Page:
LAWRENCEVILLE, NJ – Phyllis Smith went into Cooper Hospital with migraines, a swollen liver, and stomach pains among other symptoms. She was there for a month from July to August 2010 and another two weeks at the end of August. During her stay, she went through many tests as the doctors tried to determine what was wrong.
Nicole Smith, her daughter, 22, arrived one morning to visit her mother and after visiting with her for two hours noticed that the urinary catheter bag and tube were full. These should be changed regularly as it is a health risk. The most common problem from an unchanged bag and a full tube is a urinary tract infection.
Smith, concerned for her mother’s health, particularly as she is studying to be a nurse, went to the nurse’s station to inform them that the bag needed changing and her mother needed more medicine. She explained that the tube was backed up completely and had been that way for some time. The nurses told her they would be there soon and she returned to her mother’s room.
Nicole returned to the desk several times reminding them that her mother needed to be seen. Someone finally arrived to change the bag and give her mother medicine nearly three hours after Nicole had brought it to their attention.
“I understand that nurses have a lot of work to do and patients to look after but something like that, which needs to be changed or it will create even more problems for someone who is sick, they need to take care of that. They still did not know what was wrong with my mom at that point. I didn’t want her to have any more problems. Especially since I told them, the nurses should have been there to change that almost immediately,” Nicole said.
A 1999 report, which was the last comprehensive study on medical negligence done in the United States done by the Institute of Medicine, found that at least 44,000 deaths and as many as 98,000 could be attributed to medical mistakes. A more recent study done by Dr. Christopher P. Landrigan focused on 10 North Carolina hospitals and it shows that there has been no improvement over six years.
“It is unlikely that other regions of the country have fared better,” Dr. Landrigan, an assistant professor at Harvard Medical School, said. The hospitals in North Carolina were selected because they have worked harder with programs to reduce mistakes and improve patient care. If these hospitals have not had any improvement, then other hospitals in the nation probably have not improved either.
The Cooper Hospital website declares they have a “commitment to Patient Family- Centered Care, we want to make sure your experience is as pleasant as possible. Your needs — medical, of course, but also emotional and spiritual — are our primary concern.”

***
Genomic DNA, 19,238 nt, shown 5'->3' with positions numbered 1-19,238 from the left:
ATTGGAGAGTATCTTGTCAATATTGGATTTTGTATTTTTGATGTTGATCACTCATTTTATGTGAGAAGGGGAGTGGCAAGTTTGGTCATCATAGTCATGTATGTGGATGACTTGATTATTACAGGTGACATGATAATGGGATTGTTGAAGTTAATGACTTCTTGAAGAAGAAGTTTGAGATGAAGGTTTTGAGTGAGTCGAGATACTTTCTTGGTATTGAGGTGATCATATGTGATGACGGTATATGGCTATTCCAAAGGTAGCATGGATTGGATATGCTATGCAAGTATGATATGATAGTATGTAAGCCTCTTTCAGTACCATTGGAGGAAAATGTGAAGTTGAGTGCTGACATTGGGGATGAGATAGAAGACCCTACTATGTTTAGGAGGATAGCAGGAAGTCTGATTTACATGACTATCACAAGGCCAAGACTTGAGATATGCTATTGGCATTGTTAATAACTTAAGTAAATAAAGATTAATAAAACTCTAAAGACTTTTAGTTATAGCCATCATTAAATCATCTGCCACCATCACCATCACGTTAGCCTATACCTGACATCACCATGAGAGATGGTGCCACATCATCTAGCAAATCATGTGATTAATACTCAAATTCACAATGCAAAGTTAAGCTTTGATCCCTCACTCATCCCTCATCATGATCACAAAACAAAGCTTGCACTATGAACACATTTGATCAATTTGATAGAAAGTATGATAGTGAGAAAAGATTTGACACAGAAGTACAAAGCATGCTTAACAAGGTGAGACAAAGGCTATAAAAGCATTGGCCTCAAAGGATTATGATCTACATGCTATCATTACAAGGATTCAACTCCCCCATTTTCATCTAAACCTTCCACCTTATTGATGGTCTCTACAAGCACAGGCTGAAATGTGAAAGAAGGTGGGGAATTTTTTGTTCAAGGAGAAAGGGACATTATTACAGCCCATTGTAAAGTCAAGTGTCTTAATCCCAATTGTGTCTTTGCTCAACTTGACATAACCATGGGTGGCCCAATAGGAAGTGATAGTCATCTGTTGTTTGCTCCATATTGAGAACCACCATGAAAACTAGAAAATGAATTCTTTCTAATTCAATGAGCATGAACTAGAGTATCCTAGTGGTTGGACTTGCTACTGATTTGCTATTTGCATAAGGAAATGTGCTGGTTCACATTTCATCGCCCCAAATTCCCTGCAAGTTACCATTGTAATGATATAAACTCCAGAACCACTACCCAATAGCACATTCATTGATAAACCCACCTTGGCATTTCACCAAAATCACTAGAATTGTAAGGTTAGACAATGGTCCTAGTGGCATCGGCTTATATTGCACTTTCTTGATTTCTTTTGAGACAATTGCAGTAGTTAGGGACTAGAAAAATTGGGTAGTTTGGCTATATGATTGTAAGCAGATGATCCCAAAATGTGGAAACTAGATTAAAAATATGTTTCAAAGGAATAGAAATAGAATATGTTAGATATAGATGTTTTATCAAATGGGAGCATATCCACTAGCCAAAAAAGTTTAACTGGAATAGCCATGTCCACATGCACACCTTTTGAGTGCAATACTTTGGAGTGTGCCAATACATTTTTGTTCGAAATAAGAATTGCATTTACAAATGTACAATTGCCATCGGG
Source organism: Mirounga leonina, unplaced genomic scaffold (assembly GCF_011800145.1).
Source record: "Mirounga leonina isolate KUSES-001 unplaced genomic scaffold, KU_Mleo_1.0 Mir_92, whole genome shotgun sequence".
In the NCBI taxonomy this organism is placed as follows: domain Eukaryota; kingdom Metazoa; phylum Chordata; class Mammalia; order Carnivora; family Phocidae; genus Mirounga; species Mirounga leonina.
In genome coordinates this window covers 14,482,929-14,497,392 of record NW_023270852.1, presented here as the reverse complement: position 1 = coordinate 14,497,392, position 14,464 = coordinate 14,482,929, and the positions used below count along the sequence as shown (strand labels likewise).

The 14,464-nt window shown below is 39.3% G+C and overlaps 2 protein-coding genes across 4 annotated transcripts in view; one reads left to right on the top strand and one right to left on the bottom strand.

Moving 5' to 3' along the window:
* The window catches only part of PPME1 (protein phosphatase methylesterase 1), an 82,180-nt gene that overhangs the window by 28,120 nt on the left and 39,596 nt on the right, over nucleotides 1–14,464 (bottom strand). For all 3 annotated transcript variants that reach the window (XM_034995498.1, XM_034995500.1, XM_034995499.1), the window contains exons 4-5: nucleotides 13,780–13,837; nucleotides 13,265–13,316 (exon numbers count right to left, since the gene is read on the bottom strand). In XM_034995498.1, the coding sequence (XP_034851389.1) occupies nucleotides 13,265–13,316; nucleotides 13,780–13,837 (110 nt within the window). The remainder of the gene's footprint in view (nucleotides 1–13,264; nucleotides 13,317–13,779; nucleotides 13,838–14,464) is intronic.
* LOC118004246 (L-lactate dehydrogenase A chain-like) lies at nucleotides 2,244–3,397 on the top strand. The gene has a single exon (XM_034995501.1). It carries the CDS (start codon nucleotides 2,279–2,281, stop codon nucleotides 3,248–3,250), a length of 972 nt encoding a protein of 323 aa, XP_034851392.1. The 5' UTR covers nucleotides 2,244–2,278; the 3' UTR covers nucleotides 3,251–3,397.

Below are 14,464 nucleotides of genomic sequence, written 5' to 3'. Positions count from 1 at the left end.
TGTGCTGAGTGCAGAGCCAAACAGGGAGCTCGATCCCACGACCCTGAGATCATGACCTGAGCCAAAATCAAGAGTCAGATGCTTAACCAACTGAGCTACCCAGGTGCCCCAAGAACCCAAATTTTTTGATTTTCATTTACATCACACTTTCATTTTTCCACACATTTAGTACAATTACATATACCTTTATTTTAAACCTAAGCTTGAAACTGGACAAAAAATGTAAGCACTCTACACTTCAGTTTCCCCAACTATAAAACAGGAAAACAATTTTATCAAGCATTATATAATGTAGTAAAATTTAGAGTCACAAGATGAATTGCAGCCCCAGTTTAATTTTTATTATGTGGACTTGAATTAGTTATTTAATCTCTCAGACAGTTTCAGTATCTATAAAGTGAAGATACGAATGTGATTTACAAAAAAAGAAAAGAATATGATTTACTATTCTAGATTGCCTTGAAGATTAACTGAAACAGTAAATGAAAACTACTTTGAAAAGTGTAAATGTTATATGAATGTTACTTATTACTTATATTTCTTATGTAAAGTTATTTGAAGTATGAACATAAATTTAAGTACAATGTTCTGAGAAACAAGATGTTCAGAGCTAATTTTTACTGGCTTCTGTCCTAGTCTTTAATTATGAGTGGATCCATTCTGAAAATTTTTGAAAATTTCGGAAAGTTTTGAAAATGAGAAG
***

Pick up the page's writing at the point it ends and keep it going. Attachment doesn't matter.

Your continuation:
This is a hospital that prides itself on giving care of all kinds to its patients. The doctors and staff “welcome [the family and friends] involvement” in the healing process, which brings the relatives into a role in the hospital as well. However, this situation that the Smith’s experienced contradicts everything the hospital policy states.
In non-federal short- stay hospitals there are 1,143.9 discharges per 10,000 in a population with an average hospital stay of 4.8 days, according to the Centers for Disease Control and Prevention. With this number of people being released from a hospital, many perhaps experienced similar problems in care that Phyllis did.
Phyllis was a nurse in the Cooper Hospital Emergency Room for six years before moving to the Labor and Delivery Center at Virtua Hospital in Voorhees, where she worked for five years. During her time as a nurse, Phyllis witnessed this kind of negligence from fellow nurses.
“The nurses would use the phones for personal calls and they would be sleeping during the night shift instead of helping their patients. I would go to my superiors but it never seemed to result in any change. Most often, I would check on those nurses’ patients myself,” Phyllis said.
There is a problem here with the ethics and sense of responsibility that the nurses have. “There needs to be more consequences for nurses who are caught not working. I am appalled and embarrassed as a nurse that this treatment is occurring in a hospital,” Phyllis said.